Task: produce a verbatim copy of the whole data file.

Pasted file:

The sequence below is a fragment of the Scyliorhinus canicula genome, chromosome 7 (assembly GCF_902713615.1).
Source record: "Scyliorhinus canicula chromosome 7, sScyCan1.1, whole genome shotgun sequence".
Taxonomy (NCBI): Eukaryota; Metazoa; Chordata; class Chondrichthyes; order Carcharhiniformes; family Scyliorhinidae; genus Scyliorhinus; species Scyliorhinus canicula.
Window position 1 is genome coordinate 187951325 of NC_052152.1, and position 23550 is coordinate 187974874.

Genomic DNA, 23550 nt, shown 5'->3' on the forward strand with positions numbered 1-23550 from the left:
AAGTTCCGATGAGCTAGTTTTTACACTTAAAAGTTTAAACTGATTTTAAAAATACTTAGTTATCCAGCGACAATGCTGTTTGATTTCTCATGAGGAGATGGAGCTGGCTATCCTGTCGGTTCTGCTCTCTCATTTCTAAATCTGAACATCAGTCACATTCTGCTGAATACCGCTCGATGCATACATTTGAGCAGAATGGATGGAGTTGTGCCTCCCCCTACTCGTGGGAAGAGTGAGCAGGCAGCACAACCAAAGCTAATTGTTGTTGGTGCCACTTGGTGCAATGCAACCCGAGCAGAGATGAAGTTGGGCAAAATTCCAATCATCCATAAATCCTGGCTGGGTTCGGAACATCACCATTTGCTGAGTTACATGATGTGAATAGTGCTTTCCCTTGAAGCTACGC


The sequence below is a fragment of the Scyliorhinus canicula genome, chromosome 7 (assembly GCF_902713615.1).
Source record: "Scyliorhinus canicula chromosome 7, sScyCan1.1, whole genome shotgun sequence".
Taxonomy (NCBI): Eukaryota; Metazoa; Chordata; class Chondrichthyes; order Carcharhiniformes; family Scyliorhinidae; genus Scyliorhinus; species Scyliorhinus canicula.
Window position 1 is genome coordinate 187951325 of NC_052152.1, and position 23550 is coordinate 187974874.

Genomic DNA, 23550 nt, shown 5'->3' on the forward strand with positions numbered 1-23550 from the left:
AAGTTCCGATGAGCTAGTTTTTACACTTAAAAGTTTAAACTGATTTTAAAAATACTTAGTTATCCAGCGACAATGCTGTTTGATTTCTCATGAGGAGATGGAGCTGGCTATCCTGTCGGTTCTGCTCTCTCATTTCTAAATCTGAACATCAGTCACATTCTGCTGAATACCGCTCGATGCATACATTTGAGCAGAATGGATGGAGTTGTGCCTCCCCCTACTCGTGGGAAGAGTGAGCAGGCAGCACAACCAAAGCTAATTGTTGTTGGTGCCACTTGGTGCAATGCAACCCGAGCAGAGATGAAGTTGGGCAAAATTCCAATCATCCATAAATCCTGGCTGGGTTCGGAACATCACCATTTGCTGAGTTACATGATGTGAATAGTGCTTTCCCTTGAAGCTACGC